Have Several Niche Markets? Choose the Right Blog Strategy.

You can go all-out generic with your blog strategy, or you can go all out niche market.

By Small Business PR

This story originally appeared on PR Newswire's Small Business PR Toolkit

I have a client who offers marketing services to companies. Let's call her Jane, for the sake of this post. Jane works specifically with B2B clients in the event planning industry, the technology support services industry and the healthcare industry. Variety much, you ask? Exactly, but it's a problem lots of small businesses experience. When you're selling to two or three specific niche markets and they're all quite different, how do you accommodate them all in your blog strategy?

Well, you have several options. You can go all-out generic with your blog strategy, or you can go all out niche market. Personally, I think developing your niches separately is much more successful, but it depends partly on how different your various offerings are.

One Blog, Multiple Topics

A generic blog strategy is the one that's the easiest for small businesses, because it takes the least amount of work. You set up a website, add a blog to it and post anything from once a week to daily. In a case like Jane's, you would probably focus the blog posts on different topics and target markets in rotation, or perhaps weight the frequency a bit more on the side of the industry you get the most business from.

Related: Create a Company Blog Series

The main disadvantages of this model are:

  • There's always a segment (or two) of your market that doesn't get fresh content on a regular basis, and
  • You need to use a strong, generic domain to support a range of topics. That's fine if you're Acme and Sons, but not so good if you want your domain name to reflect one of your products, a la Jones Event Management.

Sure, your SEO will be fine, because Google doesn't care who you're publishing for as long as your blog gets updated frequently. An example of a generic blog is Johnson and Johnson.

One Company, Multiple Websites

This model is an ambitious one for a small company. If Jane decides to adopt this approach, she needs three websites, one for each of her niche markets. Each site needs to have a blog, which she has to maintain. This is completely doable if Jane has a team of people taking care of her blog strategy, not so much if she has to do it all herself.

Related: Who Writes Your Company's Blog Content?

To make it work, Jane would need to blog at least twice a month for each niche, which is a total of six blog posts per month. For each site, however, it's just two posts a month. That isn't really enough to improve the site's ranking, get found in search or generate decent traffic and leads. If she published 6 posts a month on a single blog instead it would have far more impact. And no, before you ask: she can't publish the same (or similar) blog posts across more than one site, because that will result in the sites being penalized for duplicate content.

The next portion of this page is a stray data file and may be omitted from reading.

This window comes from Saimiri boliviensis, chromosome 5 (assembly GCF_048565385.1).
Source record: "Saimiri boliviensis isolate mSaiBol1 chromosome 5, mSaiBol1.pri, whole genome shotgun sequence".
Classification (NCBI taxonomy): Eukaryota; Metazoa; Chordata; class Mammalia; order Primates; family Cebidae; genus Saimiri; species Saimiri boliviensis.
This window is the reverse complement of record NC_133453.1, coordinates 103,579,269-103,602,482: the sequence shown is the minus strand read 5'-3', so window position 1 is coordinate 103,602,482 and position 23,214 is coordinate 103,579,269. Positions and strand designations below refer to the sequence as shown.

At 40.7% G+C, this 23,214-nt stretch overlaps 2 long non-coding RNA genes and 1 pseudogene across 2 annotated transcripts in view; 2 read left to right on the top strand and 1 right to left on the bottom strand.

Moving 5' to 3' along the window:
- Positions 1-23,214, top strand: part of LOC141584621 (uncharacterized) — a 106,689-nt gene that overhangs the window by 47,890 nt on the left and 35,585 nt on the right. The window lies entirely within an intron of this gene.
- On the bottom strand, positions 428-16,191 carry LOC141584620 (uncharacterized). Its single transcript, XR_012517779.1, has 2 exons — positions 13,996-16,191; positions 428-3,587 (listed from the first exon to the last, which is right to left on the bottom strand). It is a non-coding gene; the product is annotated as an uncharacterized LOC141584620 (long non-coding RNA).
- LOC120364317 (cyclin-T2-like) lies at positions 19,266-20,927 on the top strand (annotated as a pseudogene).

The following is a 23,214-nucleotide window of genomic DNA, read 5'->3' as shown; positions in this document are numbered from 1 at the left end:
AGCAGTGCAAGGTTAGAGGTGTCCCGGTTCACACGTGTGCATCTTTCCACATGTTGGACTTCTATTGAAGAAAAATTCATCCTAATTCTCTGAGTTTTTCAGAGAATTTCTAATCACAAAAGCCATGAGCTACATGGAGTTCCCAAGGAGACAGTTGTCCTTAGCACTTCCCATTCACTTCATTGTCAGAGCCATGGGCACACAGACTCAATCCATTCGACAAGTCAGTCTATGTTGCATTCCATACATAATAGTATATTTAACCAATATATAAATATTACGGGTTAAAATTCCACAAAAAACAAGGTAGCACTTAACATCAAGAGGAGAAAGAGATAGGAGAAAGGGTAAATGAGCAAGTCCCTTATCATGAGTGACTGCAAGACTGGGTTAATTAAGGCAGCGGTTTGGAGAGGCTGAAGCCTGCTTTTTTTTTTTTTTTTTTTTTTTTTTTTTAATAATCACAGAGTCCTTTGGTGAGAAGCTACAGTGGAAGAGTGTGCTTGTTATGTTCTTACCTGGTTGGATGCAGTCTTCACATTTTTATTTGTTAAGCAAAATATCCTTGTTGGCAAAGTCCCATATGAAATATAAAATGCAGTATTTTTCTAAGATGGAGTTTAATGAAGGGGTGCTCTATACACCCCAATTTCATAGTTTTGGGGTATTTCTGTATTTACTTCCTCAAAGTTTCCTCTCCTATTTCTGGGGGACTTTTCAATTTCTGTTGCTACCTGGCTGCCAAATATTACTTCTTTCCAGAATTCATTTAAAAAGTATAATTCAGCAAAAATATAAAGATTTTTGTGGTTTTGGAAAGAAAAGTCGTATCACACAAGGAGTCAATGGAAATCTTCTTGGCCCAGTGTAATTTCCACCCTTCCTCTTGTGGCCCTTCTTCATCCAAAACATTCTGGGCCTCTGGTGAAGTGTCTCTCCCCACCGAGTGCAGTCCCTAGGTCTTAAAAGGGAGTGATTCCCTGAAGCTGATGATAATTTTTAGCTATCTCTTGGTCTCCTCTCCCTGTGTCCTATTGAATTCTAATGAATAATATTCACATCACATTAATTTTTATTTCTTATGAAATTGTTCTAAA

One Website, Multiple Blogs

This, to my mind, is the most sensible model—especially for small business owners. It's not unusual to find yourself on a website that has several different blogs. HubSpot's website is a perfect example, with its various blogs for sales, web design, marketing etc. This isn't hard to set up, either; your biggest challenge is, once again, producing enough content to fulfill your blog strategy across each of the different blogs. In Jane's case this could work, but only if her home page and other website pages support all three niche markets comfortably. And let's face it, there's a big difference between the three.

Related: Why Your Content Marketing Strategy Needs Real-Time Data

In the days before inbound marketing, all you had to do was produce different-looking brochures for each of your niches. Now, it's a bit more complex. But of course, the ROI on a solid blog strategy beats the heck out of whatever your returns were on the old ways of selling. How does this apply to your business, and which option would you choose?

Written by Steve Lazuka is the founder of Interact Media.

Related Topics

Editor's Pick

Everyone Wants to Get Close to Their Favorite Artist. Here's the Technology Making It a Reality — But Better.
The Highest-Paid, Highest-Profile People in Every Field Know This Communication Strategy
After Early Rejection From Publishers, This Author Self-Published Her Book and Sold More Than 500,000 Copies. Here's How She Did It.
Having Trouble Speaking Up in Meetings? Try This Strategy.
He Names Brands for Amazon, Meta and Forever 21, and Says This Is the Big Blank Space in the Naming Game
Business News

These Are the Most and Least Affordable Places to Retire in The U.S.

The Northeast and West Coast are the least affordable, while areas in the Mountain State region tend to be ideal for retirees on a budget.

Business News

I Live on a Cruise Ship for Half of the Year. Look Inside My 336-Square-Foot Cabin with Wraparound Balcony.

I live on a cruise ship with my husband, who works on it, for six months out of the year. Life at "home" can be tight. Here's what it's really like living on a cruise ship.

Business News

American Airlines Sued After Teen Dies of Heart Attack Onboard Flight to Miami

Kevin Greenridge was traveling from Honduras to Miami on June 4, 2022, on AA Flight 614 when he went into cardiac arrest and became unconscious mid-flight.

Thought Leaders

The Collapse of Credit Suisse: A Cautionary Tale of Resistance to Hybrid Work

This cautionary tale serves as a reminder for business leaders to adapt to the changing world of work and prioritize their workforce's needs and preferences.

Business Solutions

Learn to Build a ChatGPT Bot for Only $30

If you want to see what AI can do for your business, grab this course bundle today.